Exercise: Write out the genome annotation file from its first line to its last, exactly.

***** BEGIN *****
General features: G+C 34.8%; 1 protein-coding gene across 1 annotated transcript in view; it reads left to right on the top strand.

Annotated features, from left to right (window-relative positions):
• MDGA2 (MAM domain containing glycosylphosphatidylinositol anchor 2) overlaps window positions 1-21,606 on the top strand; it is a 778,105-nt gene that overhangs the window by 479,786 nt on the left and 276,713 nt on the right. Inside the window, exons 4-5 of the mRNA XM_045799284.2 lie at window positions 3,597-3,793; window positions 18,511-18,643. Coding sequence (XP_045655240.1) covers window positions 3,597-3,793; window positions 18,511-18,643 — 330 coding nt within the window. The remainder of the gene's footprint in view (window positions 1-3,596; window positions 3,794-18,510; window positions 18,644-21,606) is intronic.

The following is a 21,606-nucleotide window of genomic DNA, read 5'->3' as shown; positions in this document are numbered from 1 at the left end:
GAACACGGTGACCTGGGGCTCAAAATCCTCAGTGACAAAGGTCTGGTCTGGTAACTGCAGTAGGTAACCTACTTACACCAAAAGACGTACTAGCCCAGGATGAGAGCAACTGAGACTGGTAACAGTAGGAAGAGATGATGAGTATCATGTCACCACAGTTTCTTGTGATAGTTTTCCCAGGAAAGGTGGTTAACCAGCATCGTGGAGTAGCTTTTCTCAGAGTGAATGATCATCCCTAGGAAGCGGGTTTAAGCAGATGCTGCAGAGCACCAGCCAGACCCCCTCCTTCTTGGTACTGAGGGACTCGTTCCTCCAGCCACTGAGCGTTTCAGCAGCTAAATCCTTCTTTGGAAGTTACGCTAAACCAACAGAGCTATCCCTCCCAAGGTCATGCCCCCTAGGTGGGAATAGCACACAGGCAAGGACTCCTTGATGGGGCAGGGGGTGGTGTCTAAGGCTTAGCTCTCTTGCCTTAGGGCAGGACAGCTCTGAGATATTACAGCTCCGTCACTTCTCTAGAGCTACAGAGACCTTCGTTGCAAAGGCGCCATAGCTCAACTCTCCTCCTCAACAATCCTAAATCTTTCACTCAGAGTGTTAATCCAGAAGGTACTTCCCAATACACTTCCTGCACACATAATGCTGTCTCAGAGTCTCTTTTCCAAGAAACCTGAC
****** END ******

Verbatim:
General features: G+C 34.8%; 1 protein-coding gene across 1 annotated transcript in view; it reads left to right on the top strand.

Annotated features, from left to right (window-relative positions):
• MDGA2 (MAM domain containing glycosylphosphatidylinositol anchor 2) overlaps window positions 1-21,606 on the top strand; it is a 778,105-nt gene that overhangs the window by 479,786 nt on the left and 276,713 nt on the right. Inside the window, exons 4-5 of the mRNA XM_045799284.2 lie at window positions 3,597-3,793; window positions 18,511-18,643. Coding sequence (XP_045655240.1) covers window positions 3,597-3,793; window positions 18,511-18,643 — 330 coding nt within the window. The remainder of the gene's footprint in view (window positions 1-3,596; window positions 3,794-18,510; window positions 18,644-21,606) is intronic.

The following is a 21,606-nucleotide window of genomic DNA, read 5'->3' as shown; positions in this document are numbered from 1 at the left end:
GAACACGGTGACCTGGGGCTCAAAATCCTCAGTGACAAAGGTCTGGTCTGGTAACTGCAGTAGGTAACCTACTTACACCAAAAGACGTACTAGCCCAGGATGAGAGCAACTGAGACTGGTAACAGTAGGAAGAGATGATGAGTATCATGTCACCACAGTTTCTTGTGATAGTTTTCCCAGGAAAGGTGGTTAACCAGCATCGTGGAGTAGCTTTTCTCAGAGTGAATGATCATCCCTAGGAAGCGGGTTTAAGCAGATGCTGCAGAGCACCAGCCAGACCCCCTCCTTCTTGGTACTGAGGGACTCGTTCCTCCAGCCACTGAGCGTTTCAGCAGCTAAATCCTTCTTTGGAAGTTACGCTAAACCAACAGAGCTATCCCTCCCAAGGTCATGCCCCCTAGGTGGGAATAGCACACAGGCAAGGACTCCTTGATGGGGCAGGGGGTGGTGTCTAAGGCTTAGCTCTCTTGCCTTAGGGCAGGACAGCTCTGAGATATTACAGCTCCGTCACTTCTCTAGAGCTACAGAGACCTTCGTTGCAAAGGCGCCATAGCTCAACTCTCCTCCTCAACAATCCTAAATCTTTCACTCAGAGTGTTAATCCAGAAGGTACTTCCCAATACACTTCCTGCACACATAATGCTGTCTCAGAGTCTCTTTTCCAAGAAACCTGAC